CHICAGO — Ryan Miller was a healthy 4-year-old when he woke up one day in his San Francisco-area home and inexplicably started limping.
Same thing happened several months ago in Springfield, Mass., to 6-year-old Paolo Brandon — a mystery limp that came out of the blue. It sent both boys to the doctor’s office, where the possibilities were alarming.
“Leukemia, bone cancer — it was scary to know what it could have been,” said Ellen Weiss of suburban Chicago. Her son, Max, also developed the condition at age 7.
All had toxic synovitis, big words for what is essentially a swollen hip joint. Little discussed in baby guides, the rarely serious condition is among the most common causes of limping in young children.
“It just sounded so bizarre,” said Paolo Brandon’s mother, Heather. “No one I knew had ever had this.”
Three-year-old Kaitlyn Register of Caldwell, Idaho, had a classic case earlier this year — a marked limp that followed a mild bout with the flu.
Roughly 100,000 U.S. children are diagnosed with the ailment each year, most between the ages of about 3 and 10. Boys are more commonly affected than girls.
Toxic synovitis probably results from an inflammatory response to a virus. The name comes from the synovial membrane lining the hip joint.
“No one knows exactly why it happens,” said Dr. Russ Horowitz, an emergency room physician at Children’s Memorial Hospital in Chicago.
The good news is it usually goes away within a week or so without treatment other than rest and over-the-counter pain relievers if needed. That’s why it’s sometimes called transient synovitis.
The bad news is there’s no test to identify it. It’s diagnosed only by a process of elimination. X-rays and ultrasound often give a clue, but invasive blood and fluid tests and even hospitalization are often needed to rule out less common but more serious ailments it can mimic.
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Gracie Leugers of Cincinnati had it just a few weeks ago, accompanied by intense pain that frightened the usually energetic 4-year-old and her family.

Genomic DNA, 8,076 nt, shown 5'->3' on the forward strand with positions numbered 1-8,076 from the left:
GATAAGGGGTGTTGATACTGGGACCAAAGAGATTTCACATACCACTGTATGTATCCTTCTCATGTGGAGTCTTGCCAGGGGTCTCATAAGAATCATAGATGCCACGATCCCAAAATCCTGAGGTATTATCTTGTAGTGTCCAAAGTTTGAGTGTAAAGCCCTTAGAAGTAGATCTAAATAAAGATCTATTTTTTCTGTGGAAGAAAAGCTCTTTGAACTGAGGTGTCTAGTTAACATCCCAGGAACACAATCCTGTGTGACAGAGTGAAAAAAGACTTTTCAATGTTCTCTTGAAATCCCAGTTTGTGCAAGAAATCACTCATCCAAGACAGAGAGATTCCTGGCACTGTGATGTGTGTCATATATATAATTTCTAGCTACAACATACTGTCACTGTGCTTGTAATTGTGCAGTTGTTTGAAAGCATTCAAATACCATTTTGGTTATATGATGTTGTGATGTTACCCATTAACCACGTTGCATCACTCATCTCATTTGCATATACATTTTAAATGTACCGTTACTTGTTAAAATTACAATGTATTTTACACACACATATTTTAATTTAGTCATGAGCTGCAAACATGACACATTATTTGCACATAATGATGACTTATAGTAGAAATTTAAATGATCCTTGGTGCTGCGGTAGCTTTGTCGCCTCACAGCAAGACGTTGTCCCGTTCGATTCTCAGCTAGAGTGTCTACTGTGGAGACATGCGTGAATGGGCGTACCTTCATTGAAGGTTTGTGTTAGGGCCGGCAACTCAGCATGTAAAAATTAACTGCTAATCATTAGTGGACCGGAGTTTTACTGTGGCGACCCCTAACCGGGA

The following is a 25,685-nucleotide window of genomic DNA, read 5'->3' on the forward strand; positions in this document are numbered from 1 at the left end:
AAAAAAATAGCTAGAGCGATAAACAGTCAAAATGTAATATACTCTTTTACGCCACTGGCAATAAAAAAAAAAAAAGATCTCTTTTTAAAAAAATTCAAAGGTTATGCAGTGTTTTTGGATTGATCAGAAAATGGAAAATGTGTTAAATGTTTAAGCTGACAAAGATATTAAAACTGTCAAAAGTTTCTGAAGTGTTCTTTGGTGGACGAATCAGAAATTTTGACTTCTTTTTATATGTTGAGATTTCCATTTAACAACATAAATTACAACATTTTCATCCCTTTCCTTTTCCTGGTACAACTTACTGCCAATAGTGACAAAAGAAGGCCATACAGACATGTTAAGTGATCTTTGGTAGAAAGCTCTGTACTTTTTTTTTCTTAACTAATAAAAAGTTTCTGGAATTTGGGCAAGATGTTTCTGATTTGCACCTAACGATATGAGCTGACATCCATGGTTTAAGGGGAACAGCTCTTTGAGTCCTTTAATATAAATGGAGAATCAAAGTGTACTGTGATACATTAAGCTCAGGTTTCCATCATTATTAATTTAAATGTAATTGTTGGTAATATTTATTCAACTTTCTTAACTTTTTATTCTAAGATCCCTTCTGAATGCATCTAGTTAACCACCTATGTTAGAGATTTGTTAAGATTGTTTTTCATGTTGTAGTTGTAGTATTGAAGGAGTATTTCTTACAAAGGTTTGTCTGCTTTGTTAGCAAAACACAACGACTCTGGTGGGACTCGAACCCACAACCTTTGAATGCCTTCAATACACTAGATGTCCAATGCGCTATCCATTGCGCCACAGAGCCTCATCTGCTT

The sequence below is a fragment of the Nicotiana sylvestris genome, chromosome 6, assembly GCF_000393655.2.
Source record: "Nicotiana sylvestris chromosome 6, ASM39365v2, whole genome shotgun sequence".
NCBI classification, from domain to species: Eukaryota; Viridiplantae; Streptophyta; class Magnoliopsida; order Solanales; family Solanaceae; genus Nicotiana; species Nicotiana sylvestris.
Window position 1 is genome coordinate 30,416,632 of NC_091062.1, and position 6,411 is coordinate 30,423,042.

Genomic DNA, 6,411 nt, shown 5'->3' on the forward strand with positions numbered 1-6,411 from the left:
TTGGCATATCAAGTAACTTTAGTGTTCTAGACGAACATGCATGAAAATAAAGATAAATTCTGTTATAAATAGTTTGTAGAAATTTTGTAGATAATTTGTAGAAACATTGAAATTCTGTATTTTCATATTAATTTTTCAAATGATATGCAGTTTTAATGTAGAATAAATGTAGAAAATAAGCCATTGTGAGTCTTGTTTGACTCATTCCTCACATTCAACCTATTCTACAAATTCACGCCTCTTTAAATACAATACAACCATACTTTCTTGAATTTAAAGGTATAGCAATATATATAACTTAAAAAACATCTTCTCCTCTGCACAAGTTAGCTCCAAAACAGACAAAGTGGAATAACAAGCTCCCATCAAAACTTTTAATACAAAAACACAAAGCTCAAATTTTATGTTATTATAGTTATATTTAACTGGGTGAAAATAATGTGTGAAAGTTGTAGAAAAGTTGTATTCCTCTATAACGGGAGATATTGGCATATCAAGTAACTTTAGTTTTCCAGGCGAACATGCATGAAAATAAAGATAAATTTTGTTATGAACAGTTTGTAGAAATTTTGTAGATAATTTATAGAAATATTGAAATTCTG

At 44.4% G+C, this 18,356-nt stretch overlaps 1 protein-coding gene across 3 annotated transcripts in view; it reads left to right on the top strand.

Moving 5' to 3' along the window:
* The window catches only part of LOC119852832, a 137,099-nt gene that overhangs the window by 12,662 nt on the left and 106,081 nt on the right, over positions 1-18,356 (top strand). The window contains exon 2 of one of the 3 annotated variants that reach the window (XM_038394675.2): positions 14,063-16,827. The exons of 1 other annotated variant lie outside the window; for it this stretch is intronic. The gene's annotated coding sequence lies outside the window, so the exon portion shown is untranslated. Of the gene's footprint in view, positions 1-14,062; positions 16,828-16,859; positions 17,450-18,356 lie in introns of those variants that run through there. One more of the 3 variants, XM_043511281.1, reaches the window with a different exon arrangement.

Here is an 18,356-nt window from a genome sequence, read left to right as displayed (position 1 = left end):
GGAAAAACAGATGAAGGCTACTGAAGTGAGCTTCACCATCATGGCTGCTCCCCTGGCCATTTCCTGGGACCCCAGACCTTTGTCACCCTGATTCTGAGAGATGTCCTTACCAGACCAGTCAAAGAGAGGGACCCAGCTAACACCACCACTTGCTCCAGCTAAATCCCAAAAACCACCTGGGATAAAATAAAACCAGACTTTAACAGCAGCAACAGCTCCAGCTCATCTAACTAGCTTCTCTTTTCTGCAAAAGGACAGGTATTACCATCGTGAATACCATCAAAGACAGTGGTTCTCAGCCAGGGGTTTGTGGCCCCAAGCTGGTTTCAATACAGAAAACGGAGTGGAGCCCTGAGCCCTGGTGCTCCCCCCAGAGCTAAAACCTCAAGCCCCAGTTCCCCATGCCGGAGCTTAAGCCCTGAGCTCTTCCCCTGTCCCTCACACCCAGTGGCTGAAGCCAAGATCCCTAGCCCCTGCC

“It was just a freak kind of thing that came on and we had no idea where it came from,” said her mother, Jackie Leugers.
The girl’s pediatrician had an ominous warning before reaching a final diagnosis.
“The doctor said to me, in front her, ’You need to know how serious this can be,”’ Leugers said.
Any unexplained limp in children — the most common feature of toxic synovitis — is a medical warning sign requiring a doctor’s attention.
One of the first conditions doctors want to rule out is called septic arthritis of the hip, a dangerous bacterial infection that can eat away at the bone and cause disability without prompt antibiotic treatment. It can follow a bacterial infection elsewhere in the body that spreads to the hip.
“Septic arthritis is incredibly serious. In the span of overnight it can cause permanent damage to the hip joint,” Horowitz said.
Limping accompanied by fever higher than 100 degrees and severe, debilitating pain that doesn’t go away with over-the-counter pain relievers could signal septic arthritis.
Toxic synovitis can also involve a fever, but usually not as high, and also excruciating pain, although some children report little or no discomfort.
X-rays and other imaging tests can help differentiate the two. Fluid buildup around the hip joint can occur in both, but it’s usually worse in septic arthritis. Blood tests also can detect signs of infection associated with septic arthritis but not toxic synovitis.
Similar to scary conditions
Other conditions that have to be ruled out include leukemia and bone tumors, but unlike toxic synovitis, they’d likely be accompanied or preceded by weight loss, appetite loss or other worrisome symptoms, Horowitz said.
Lyme disease is another condition toxic synovitis can mimic but it also usually has other symptoms.
Fractures or other trauma also have to be considered when children suddenly start limping, said Dr. Lynette Mazur, a pediatrician affiliated with University of Texas Health Science Center in Houston who sees at least one case of toxic synovitis monthly.
Children generally recover quickly without complications from it, but it can recur in as many as 15 percent of cases, said Dr. Norman T. Ilowite, a rheumatologist at Children’s Hospital at Montefiore in New York.
That’s what happened to Ryan Miller. He had his first bout at age 4 and again at age 6 earlier this year.
Both times it came and went quickly, “almost like turning on and off a faucet,” although not before extensive medical tests, said his mother, Brianne.
She said her advice to parents who first learn of toxic synovitis when their children are diagnosed is simple: Don’t panic.
“Your first thought is ... it’s got to be something horrible that would make your child limp out of nowhere,” but it’s not, Miller said. “It’s just one of those strange little things.”
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